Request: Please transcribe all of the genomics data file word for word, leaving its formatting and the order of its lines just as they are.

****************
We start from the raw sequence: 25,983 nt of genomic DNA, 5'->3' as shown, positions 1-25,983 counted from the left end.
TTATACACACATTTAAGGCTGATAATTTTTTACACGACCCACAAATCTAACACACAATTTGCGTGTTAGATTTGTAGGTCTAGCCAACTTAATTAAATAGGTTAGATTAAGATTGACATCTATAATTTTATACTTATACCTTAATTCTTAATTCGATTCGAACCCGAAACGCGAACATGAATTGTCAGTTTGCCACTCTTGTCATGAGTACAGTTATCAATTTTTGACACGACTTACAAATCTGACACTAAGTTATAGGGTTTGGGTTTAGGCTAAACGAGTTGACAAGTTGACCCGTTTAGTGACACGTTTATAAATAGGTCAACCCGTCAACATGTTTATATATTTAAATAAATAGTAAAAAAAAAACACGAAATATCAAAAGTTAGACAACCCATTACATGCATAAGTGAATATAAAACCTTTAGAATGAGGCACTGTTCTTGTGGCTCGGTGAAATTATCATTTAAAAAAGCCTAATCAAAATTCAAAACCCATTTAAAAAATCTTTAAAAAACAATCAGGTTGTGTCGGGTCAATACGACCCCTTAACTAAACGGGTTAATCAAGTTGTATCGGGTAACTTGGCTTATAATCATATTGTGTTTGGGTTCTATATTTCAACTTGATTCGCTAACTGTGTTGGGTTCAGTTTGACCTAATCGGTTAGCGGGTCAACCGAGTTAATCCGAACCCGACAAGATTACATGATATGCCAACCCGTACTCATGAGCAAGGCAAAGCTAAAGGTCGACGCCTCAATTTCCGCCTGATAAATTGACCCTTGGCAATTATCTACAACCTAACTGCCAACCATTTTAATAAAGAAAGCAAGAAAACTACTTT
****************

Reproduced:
We start from the raw sequence: 25,983 nt of genomic DNA, 5'->3' as shown, positions 1-25,983 counted from the left end.
TTATACACACATTTAAGGCTGATAATTTTTTACACGACCCACAAATCTAACACACAATTTGCGTGTTAGATTTGTAGGTCTAGCCAACTTAATTAAATAGGTTAGATTAAGATTGACATCTATAATTTTATACTTATACCTTAATTCTTAATTCGATTCGAACCCGAAACGCGAACATGAATTGTCAGTTTGCCACTCTTGTCATGAGTACAGTTATCAATTTTTGACACGACTTACAAATCTGACACTAAGTTATAGGGTTTGGGTTTAGGCTAAACGAGTTGACAAGTTGACCCGTTTAGTGACACGTTTATAAATAGGTCAACCCGTCAACATGTTTATATATTTAAATAAATAGTAAAAAAAAAACACGAAATATCAAAAGTTAGACAACCCATTACATGCATAAGTGAATATAAAACCTTTAGAATGAGGCACTGTTCTTGTGGCTCGGTGAAATTATCATTTAAAAAAGCCTAATCAAAATTCAAAACCCATTTAAAAAATCTTTAAAAAACAATCAGGTTGTGTCGGGTCAATACGACCCCTTAACTAAACGGGTTAATCAAGTTGTATCGGGTAACTTGGCTTATAATCATATTGTGTTTGGGTTCTATATTTCAACTTGATTCGCTAACTGTGTTGGGTTCAGTTTGACCTAATCGGTTAGCGGGTCAACCGAGTTAATCCGAACCCGACAAGATTACATGATATGCCAACCCGTACTCATGAGCAAGGCAAAGCTAAAGGTCGACGCCTCAATTTCCGCCTGATAAATTGACCCTTGGCAATTATCTACAACCTAACTGCCAACCATTTTAATAAAGAAAGCAAGAAAACTACTTT